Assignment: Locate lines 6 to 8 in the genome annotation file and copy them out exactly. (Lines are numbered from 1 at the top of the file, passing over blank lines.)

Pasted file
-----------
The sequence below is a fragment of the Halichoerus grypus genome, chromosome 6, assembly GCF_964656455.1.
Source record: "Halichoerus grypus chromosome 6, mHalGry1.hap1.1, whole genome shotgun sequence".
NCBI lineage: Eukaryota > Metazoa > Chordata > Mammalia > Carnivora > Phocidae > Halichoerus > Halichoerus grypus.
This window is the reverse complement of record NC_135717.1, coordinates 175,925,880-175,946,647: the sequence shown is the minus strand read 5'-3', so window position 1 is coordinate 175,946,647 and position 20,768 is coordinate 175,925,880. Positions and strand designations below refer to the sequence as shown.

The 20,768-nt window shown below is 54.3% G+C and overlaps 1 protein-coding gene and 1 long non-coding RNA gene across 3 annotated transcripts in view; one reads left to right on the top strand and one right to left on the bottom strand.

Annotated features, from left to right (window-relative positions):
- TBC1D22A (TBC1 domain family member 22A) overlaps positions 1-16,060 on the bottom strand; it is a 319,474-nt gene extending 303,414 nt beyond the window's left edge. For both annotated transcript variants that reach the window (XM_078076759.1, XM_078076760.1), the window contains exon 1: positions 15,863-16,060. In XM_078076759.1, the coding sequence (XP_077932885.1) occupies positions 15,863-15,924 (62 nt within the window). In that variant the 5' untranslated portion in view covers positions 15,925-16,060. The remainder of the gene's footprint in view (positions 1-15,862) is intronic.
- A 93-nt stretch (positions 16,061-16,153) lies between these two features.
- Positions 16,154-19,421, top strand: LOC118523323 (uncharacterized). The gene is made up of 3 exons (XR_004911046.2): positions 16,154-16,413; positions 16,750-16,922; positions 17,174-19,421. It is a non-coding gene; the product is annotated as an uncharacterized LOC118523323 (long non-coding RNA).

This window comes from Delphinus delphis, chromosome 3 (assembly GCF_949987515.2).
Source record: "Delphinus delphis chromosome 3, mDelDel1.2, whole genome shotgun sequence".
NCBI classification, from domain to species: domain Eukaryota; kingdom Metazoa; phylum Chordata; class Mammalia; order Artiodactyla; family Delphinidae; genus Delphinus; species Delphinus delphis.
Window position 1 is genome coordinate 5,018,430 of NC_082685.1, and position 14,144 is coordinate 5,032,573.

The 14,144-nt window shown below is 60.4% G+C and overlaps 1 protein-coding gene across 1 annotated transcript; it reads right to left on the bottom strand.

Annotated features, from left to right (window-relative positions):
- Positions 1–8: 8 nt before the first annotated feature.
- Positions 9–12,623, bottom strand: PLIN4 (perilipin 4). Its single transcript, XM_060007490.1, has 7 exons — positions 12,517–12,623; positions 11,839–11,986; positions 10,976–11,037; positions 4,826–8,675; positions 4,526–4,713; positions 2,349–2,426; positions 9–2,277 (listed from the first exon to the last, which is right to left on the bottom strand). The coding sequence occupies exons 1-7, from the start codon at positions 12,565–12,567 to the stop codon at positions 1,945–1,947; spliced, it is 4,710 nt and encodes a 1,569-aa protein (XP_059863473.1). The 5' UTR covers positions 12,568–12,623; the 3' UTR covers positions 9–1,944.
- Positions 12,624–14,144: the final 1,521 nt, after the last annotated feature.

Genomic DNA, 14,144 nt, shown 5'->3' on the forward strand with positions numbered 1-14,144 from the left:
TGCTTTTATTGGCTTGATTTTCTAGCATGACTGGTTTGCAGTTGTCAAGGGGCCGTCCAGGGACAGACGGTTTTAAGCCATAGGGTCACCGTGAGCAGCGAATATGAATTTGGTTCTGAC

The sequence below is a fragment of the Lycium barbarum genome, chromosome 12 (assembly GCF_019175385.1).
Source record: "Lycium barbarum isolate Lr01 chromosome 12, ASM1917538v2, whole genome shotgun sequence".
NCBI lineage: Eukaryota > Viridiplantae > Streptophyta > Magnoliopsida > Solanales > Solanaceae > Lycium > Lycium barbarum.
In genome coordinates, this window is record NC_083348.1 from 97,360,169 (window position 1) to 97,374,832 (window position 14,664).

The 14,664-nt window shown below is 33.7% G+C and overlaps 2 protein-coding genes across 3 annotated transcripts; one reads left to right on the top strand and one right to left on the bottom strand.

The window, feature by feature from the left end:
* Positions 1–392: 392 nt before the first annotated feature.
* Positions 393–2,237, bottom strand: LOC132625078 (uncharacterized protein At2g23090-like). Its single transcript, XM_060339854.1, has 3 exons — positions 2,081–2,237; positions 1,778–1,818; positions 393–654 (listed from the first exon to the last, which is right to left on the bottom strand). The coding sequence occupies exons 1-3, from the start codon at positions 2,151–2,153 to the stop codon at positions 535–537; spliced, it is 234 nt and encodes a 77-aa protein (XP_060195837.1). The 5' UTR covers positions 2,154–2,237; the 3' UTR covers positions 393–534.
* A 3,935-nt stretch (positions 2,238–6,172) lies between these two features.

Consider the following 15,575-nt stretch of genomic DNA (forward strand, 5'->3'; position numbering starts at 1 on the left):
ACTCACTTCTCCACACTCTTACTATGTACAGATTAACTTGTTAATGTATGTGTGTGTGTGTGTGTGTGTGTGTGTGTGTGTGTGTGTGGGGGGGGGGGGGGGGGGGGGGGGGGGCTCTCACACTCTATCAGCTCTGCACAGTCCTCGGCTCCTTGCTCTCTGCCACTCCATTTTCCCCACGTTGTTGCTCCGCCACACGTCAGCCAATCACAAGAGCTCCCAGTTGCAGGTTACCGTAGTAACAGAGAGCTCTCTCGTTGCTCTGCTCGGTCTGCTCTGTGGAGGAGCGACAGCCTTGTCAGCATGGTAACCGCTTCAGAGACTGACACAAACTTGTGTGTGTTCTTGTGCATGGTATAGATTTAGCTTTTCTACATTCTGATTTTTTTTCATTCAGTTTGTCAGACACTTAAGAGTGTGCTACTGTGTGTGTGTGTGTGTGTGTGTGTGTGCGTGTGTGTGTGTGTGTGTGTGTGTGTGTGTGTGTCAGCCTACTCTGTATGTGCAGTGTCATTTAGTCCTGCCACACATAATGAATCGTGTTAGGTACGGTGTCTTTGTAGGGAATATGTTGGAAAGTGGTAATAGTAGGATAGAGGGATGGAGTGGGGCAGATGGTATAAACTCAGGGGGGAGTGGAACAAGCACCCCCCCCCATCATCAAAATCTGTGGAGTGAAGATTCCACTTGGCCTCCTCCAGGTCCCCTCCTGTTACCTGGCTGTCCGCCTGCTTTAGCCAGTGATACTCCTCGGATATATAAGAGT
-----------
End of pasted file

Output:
Annotated features, from left to right (window-relative positions):
- TBC1D22A (TBC1 domain family member 22A) overlaps positions 1-16,060 on the bottom strand; it is a 319,474-nt gene extending 303,414 nt beyond the window's left edge. For both annotated transcript variants that reach the window (XM_078076759.1, XM_078076760.1), the window contains exon 1: positions 15,863-16,060. In XM_078076759.1, the coding sequence (XP_077932885.1) occupies positions 15,863-15,924 (62 nt within the window). In that variant the 5' untranslated portion in view covers positions 15,925-16,060. The remainder of the gene's footprint in view (positions 1-15,862) is intronic.
- A 93-nt stretch (positions 16,061-16,153) lies between these two features.